Editor¿s note: The U.S. Department of Agriculture announced on June 25 an "inconclusive" result on a rapid test used to detect mad cow disease (in the first three weeks of June, there were 5,668 negative results). Results of a confirmatory test with immunohistochemistry, announced on June 30, indicate that the suspect animal was not infected. Because the rapid tests produce a false positive rate of about 0.1 percent, and the U.S. is testing thousands of cattle a month, additional inconclusive results are expected.
Few ailments sound scarier than mad cow disease and its human counterparts. They incubate silently for years, slowly eating the brain away and leaving it full of holes. So it's not surprising that many people want the U.S. Department of Agriculture to test all cattle for the illness, formally called bovine spongiform encephalopathy (BSE). Certainly testing all 35 million cattle slaughtered annually would reopen trade with Japan, which has refused American beef since the discovery of a mad cow in Washington State last December. It might prevent BSE-free countries from dominating the export market. And consumers might simply feel better about their steaks, roasts and burgers. Too bad there's not much science to back up the proposal.
Commercial "rapid tests" are not designed to detect the disease reliably in most slaughtered bovines. They work best on those that have lived long enough to build up in their brains a detectable amount of prions, the proteins at the root of BSE. Typically those animals are older than 30 months or have symptoms, such as an inability to stand (called downer cattle).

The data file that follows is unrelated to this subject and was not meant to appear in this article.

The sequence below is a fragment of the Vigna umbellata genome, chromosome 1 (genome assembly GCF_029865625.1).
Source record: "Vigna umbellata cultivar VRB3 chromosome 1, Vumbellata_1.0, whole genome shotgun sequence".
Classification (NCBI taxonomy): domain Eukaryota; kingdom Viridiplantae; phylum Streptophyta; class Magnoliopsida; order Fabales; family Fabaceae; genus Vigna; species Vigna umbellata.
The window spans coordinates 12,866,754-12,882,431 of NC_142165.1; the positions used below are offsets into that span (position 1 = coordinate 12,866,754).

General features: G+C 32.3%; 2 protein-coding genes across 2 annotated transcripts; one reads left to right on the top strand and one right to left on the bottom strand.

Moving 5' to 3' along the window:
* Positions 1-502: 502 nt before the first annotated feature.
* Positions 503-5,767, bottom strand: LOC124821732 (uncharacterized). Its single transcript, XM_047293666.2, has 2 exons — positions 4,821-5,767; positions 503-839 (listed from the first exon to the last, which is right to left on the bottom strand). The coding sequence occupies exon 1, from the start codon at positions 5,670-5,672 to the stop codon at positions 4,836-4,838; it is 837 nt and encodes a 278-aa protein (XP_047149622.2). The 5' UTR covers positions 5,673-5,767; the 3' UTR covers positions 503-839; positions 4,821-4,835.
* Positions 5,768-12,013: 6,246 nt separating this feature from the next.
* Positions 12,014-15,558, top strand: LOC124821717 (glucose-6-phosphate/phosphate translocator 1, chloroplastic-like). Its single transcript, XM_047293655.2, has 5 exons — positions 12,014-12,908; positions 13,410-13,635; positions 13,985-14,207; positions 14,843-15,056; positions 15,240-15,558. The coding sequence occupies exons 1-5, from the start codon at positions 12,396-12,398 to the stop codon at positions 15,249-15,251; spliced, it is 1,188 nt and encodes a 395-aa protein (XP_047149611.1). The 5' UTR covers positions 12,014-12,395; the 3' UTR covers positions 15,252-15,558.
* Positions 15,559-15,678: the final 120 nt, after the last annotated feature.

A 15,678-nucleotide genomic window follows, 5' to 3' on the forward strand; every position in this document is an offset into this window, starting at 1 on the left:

Most U.S. bovines, however, reach slaughter weight before 24 months of age--before the tests can accurately detect incubating BSE. Most European countries recognize those limitations and target cattle 30 months and older. But using current kits on all slaughtered animals, at least 80 percent of which are younger than 30 months, may give misleading assurance about the safety of beef.
Do economic and emotional reasons justify that strategy? Testing costs about $25 to $35 per head, amounting to just a few extra pennies per pound. But in total, the "beef tax" would cost around $1 billion annually--for results that are equivocal.
When it comes to keeping consumers safe from prions, we can think of better uses for $1 billion. Like Europe, the U.S. should test cattle older than 30 months. Stricter and more complete enforcement of existing rules is even more critical. The USDA is supposed to check at least 200,000 cattle this year--what probably amounts to the bulk of U.S. downers, the category most likely to test positive. Yet reports of sloppiness have emerged. The most shocking occurred in Texas, where a downer somehow managed to avoid being tested after it was pulled by an inspector. The USDA's management, top-heavy with former beef officials, needs to take a more critical view of its relationship with the industry.
Also lost in the discussion is the surveillance of human prion diseases. Last year only about two thirds of all suspected human cases reached the national prion disease surveillance center at Case Western Reserve University, where brain postmortems are conducted. These examinations provide the evidence as to whether people are dying from prion infections--be they from mad cows or from deer and elk with chronic wasting disease. Additionally, they would help determine whether purported illness clusters, such as one tied to the now demolished Garden State Racetrack in New Jersey, have truly arisen from a common source.
Better assays are coming [see "Detecting Mad Cow Disease," by Stanley B. Prusiner]. They hold promise for detecting prions in young cattle and in cow parts not previously found to be infectious. They may also prove effective in uncovering new prion maladies and in testing live humans. Only when such assays become validated will it make sense to target all cattle. Right now other measures rank higher.